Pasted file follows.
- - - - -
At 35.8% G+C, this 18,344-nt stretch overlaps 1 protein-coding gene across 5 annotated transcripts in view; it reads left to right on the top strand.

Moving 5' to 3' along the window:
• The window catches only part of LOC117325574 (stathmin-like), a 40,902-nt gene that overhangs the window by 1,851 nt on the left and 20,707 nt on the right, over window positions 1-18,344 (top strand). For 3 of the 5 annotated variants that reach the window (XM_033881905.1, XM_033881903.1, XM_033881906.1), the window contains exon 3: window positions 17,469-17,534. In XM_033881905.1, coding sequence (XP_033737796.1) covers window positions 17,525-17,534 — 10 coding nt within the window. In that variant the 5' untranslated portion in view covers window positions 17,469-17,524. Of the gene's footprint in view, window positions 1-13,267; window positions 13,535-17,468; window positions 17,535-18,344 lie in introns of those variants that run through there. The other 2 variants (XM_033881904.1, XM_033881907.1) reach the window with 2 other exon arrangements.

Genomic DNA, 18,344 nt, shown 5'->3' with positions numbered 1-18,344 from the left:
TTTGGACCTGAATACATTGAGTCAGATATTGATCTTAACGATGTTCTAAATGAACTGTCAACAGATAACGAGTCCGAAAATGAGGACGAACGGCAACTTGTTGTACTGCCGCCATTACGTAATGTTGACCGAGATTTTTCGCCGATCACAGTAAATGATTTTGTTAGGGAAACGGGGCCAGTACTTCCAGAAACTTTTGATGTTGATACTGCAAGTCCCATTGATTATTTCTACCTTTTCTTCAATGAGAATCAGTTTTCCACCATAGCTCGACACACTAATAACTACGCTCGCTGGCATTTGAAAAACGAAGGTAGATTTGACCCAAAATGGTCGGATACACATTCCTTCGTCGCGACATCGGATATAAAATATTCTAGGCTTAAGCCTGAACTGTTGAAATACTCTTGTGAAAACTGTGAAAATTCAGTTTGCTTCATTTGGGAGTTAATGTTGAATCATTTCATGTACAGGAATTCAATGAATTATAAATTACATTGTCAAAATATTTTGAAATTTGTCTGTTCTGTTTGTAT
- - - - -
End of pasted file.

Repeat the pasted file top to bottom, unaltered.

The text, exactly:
At 35.8% G+C, this 18,344-nt stretch overlaps 1 protein-coding gene across 5 annotated transcripts in view; it reads left to right on the top strand.

Moving 5' to 3' along the window:
• The window catches only part of LOC117325574 (stathmin-like), a 40,902-nt gene that overhangs the window by 1,851 nt on the left and 20,707 nt on the right, over window positions 1-18,344 (top strand). For 3 of the 5 annotated variants that reach the window (XM_033881905.1, XM_033881903.1, XM_033881906.1), the window contains exon 3: window positions 17,469-17,534. In XM_033881905.1, coding sequence (XP_033737796.1) covers window positions 17,525-17,534 — 10 coding nt within the window. In that variant the 5' untranslated portion in view covers window positions 17,469-17,524. Of the gene's footprint in view, window positions 1-13,267; window positions 13,535-17,468; window positions 17,535-18,344 lie in introns of those variants that run through there. The other 2 variants (XM_033881904.1, XM_033881907.1) reach the window with 2 other exon arrangements.

Genomic DNA, 18,344 nt, shown 5'->3' with positions numbered 1-18,344 from the left:
TTTGGACCTGAATACATTGAGTCAGATATTGATCTTAACGATGTTCTAAATGAACTGTCAACAGATAACGAGTCCGAAAATGAGGACGAACGGCAACTTGTTGTACTGCCGCCATTACGTAATGTTGACCGAGATTTTTCGCCGATCACAGTAAATGATTTTGTTAGGGAAACGGGGCCAGTACTTCCAGAAACTTTTGATGTTGATACTGCAAGTCCCATTGATTATTTCTACCTTTTCTTCAATGAGAATCAGTTTTCCACCATAGCTCGACACACTAATAACTACGCTCGCTGGCATTTGAAAAACGAAGGTAGATTTGACCCAAAATGGTCGGATACACATTCCTTCGTCGCGACATCGGATATAAAATATTCTAGGCTTAAGCCTGAACTGTTGAAATACTCTTGTGAAAACTGTGAAAATTCAGTTTGCTTCATTTGGGAGTTAATGTTGAATCATTTCATGTACAGGAATTCAATGAATTATAAATTACATTGTCAAAATATTTTGAAATTTGTCTGTTCTGTTTGTAT